Gov. Hochul signed the bill, “which positions New York’s farmers to be the first to grow cannabis and jumpstart the safe, equitable and inclusive new industry we are building.”
By Nina Zdinjak
New York governor Kathy Hochul (D) signed a bill that would give provisional cannabis growing and processing licenses to hemp businesses that are currently engaged in promoting equity in the industry, reported Marijuana Moment.
The news comes about a week after the Senate approved the bill in a 50-13 vote to speed up the process of New York’s adult-use market and support equity goals in cannabis business participation. The bill was sponsored by Assembly Majority Leader Crystal Peoples-Stokes and Sen. Michelle Hinchey (D).
“I’m proud to sponsor legislation to help them obtain conditional licenses, which will allow New York to implement its cannabis program faster,” Sen. Hinchey said at the time. “Our existing hemp growers, who have been some of the hardest hit by market fluctuations, already have the knowledge base to meet this need, and I’m proud to sponsor legislation to help them obtain conditional licenses, which will allow New York to implement its cannabis program faster.”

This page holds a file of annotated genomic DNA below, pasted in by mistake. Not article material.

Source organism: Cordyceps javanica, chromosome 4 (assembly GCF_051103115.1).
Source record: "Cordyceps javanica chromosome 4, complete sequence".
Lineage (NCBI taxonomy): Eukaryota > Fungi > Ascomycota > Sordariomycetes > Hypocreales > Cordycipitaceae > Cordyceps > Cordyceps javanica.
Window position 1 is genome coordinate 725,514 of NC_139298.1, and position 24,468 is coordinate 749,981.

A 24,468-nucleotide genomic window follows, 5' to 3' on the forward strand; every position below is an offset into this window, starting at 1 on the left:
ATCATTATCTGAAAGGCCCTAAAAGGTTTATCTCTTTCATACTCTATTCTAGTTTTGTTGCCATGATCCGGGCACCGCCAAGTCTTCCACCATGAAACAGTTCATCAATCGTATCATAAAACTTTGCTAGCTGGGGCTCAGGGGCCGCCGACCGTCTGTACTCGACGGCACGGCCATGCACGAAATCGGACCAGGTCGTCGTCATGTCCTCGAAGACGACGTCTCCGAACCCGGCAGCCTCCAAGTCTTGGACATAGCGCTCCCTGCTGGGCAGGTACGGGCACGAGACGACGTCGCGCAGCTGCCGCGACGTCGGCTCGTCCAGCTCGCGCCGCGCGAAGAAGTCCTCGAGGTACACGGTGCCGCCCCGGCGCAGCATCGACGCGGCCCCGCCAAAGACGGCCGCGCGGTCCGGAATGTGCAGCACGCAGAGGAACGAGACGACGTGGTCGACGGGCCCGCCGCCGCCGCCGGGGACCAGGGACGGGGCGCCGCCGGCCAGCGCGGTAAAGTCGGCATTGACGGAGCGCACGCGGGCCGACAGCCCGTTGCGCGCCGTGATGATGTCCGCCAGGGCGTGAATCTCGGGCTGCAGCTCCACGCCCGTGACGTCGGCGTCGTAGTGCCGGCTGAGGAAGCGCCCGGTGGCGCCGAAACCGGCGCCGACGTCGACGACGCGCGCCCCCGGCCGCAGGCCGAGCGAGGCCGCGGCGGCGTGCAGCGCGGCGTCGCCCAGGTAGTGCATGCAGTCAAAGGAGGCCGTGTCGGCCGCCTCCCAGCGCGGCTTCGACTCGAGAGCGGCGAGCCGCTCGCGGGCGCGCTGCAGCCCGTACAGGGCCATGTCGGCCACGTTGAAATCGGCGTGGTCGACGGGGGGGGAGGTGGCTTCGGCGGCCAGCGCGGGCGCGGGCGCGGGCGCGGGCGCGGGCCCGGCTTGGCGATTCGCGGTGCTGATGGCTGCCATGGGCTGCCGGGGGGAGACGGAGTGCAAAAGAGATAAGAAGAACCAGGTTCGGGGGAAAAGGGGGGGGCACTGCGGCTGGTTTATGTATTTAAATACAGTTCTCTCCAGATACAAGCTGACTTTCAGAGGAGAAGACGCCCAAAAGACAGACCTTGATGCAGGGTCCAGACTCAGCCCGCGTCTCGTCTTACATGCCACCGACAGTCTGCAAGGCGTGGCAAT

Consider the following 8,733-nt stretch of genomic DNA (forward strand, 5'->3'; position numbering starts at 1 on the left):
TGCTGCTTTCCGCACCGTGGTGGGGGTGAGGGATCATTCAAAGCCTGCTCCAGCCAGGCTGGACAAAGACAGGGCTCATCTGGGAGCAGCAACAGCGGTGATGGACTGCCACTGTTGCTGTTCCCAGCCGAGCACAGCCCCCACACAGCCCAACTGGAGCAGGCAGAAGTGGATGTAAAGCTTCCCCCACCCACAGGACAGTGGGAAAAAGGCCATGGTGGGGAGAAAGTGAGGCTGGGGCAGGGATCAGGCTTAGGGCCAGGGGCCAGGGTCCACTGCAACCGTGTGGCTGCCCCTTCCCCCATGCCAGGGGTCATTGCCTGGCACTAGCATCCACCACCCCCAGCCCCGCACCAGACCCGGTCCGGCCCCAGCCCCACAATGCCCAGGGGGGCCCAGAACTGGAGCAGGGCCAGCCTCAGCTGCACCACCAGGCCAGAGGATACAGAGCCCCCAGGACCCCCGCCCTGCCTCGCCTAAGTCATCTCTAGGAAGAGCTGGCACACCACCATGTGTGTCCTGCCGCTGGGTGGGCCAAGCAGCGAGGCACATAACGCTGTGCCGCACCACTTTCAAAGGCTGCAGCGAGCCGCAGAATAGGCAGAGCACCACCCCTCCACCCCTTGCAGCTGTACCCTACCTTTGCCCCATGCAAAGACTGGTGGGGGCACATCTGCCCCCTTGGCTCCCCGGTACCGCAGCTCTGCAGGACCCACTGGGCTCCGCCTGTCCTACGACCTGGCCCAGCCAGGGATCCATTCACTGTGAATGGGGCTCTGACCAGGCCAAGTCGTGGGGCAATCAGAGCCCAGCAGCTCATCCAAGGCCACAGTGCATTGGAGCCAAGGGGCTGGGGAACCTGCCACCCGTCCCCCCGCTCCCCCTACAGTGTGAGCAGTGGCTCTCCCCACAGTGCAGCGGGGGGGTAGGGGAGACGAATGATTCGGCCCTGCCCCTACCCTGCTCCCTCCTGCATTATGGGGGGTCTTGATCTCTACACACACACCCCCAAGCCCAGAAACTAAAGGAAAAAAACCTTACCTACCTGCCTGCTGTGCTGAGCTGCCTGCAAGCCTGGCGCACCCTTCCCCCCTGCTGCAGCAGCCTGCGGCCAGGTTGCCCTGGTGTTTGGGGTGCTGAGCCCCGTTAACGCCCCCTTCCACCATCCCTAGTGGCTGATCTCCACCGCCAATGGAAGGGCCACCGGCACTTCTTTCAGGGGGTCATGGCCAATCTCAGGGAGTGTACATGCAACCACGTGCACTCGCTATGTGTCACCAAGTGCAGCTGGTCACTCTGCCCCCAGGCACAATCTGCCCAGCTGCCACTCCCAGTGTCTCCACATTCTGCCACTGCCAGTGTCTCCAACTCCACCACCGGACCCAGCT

Hochul Proud To Sign Bill
Gov. Hochul (D) said in a press release that she is “proud to sign this bill, which positions New York’s farmers to be the first to grow cannabis and jumpstart the safe, equitable and inclusive new industry we are building. New York State will continue to lead the way in delivering on our commitment to bring economic opportunity and growth to every New Yorker in every corner of our great state.”
The new measure, which places heightened importance on equity, requires conditional license holders to “participate in an environmental sustainability program and a social equity mentorship program. Such mentorship program shall be directed to train individuals interested in becoming licensed cultivators and shall leverage remote and in-person mentees with experience in agriculture business management, sustainable cannabis cultivation, and best practices.”
In addition, the marijuana bill demands conditional licensees to “enter into a labor peace agreement with a bonafide labor organization that is actively engaged in representing or attempting to represent the applicant’s employees within six months of licensure.”
The Office of Cannabis Management (OCM) will be allowed to issue the conditional licenses up until June 1, 2023, after which candidates should apply for a standard adult-use license.
Conditional cultivator licensees will be allowed to “minimally process and distribute cannabis products, provided that such final products shall be in the form of cannabis flower,” according to the bill.
“This law places New York’s farmers first in line to grow cannabis, the timing of which is critical to our efforts to roll out the adult use program,” Cannabis Control Board chair Tremaine Wright said. “With this bill, we’re continuing to put equity and inclusion at the forefront of the new cannabis industry we’re building.”